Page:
CM Travels: Callum Gowar
When I look back on my time as Guide I can’t help but see the good memories. But on closer reflection I also remember that there were some tough times. The training I under went was lengthy and tiring. When I eventually got the nod from the senior ranger and GM I then realised that guiding and hosting guests for 6-8 week long stints can be exhausting. The hours are long and the level of energy must be maintained at all times.
These tough times created life time bonds with my fellow rangers. Although Callum and I worked at different Camps we most certainly know just what it is like to be a not only a Guide but a custodian of the wonders of nature.
Why we Guide
Growing up on the breezy shores of Cape Town, blessed with the magnificent Table Mountain and beautiful Atlantic seaboard, I couldn’t be any further away from the plethora of wildlife on the Lowveld and in the Greater Limpopo Transfronteir Park. After being schooled adjacent to my house in the leafy southern suburbs, I packed my bags for Rhodes University in Grahamstown, a small university town situated in the rural heartlands of the Eastern Cape Province. This is where I met a then much younger Murray Forbes, now co-founder of CM Travels.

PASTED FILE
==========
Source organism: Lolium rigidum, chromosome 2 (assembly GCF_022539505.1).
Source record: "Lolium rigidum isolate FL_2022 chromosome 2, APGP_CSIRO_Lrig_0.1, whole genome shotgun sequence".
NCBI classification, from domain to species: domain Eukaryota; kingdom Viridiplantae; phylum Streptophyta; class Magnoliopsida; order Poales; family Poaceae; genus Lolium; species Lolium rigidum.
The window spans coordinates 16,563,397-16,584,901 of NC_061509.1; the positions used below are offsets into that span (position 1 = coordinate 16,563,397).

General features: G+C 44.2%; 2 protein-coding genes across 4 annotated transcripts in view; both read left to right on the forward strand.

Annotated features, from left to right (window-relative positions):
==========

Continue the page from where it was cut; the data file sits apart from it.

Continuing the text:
Fast-forward a few years and the past three have been my most rewarding, memorable and life-changing years I have ever experienced. The African bush and the natural landscapes its provides, teaming with a vast abundance of naturally occurring wildlife and the serenity of the wild make for an excellent place to work and an even better place to visit.
‘Panning’ is a term used as a result of a low shutter speed and a moving subject thus creating a blurred image with one part of the image in focus. Alternatively, a lower ISO creates a lower shutter speed and has a similar affect. In this image of a Tsalala young male lion, a low ISO (unintentional mistake at the time) accentuates movement of the lion whilst still resulting in a sharp eye. Settings: ISO 1250; f/4.5; 1/25.
With one of the Matimba male lions as my subject and a willing guide on the opposite side armed with a spotlight, it presented my guests and myself to this perfect opportunity. Although I would say my settings probably weren’t perfect, for a first attempt I was happy with the result. Focusing (with the focal point) on the brightest part of a backlit animals often presents the best results. Settings: ISO 2000; f/5; 1/60.
Probably one of my top-5 all-time favourite photographs is the Mashaba female leopard drinking at a small natural waterhole. With the sun high in the sky on the opposite side, her positioning (and ours) couldn’t have been better and presented a perfect opportunity to capture a beautiful reflection shot. Settings: ISO 800; f/5; 1/320.
I wish to continue to strive towards sustainable tourism, remain dedicated to wildlife education and increasing the awareness of the devastating affects of poaching and other negative anthropogenic impacts.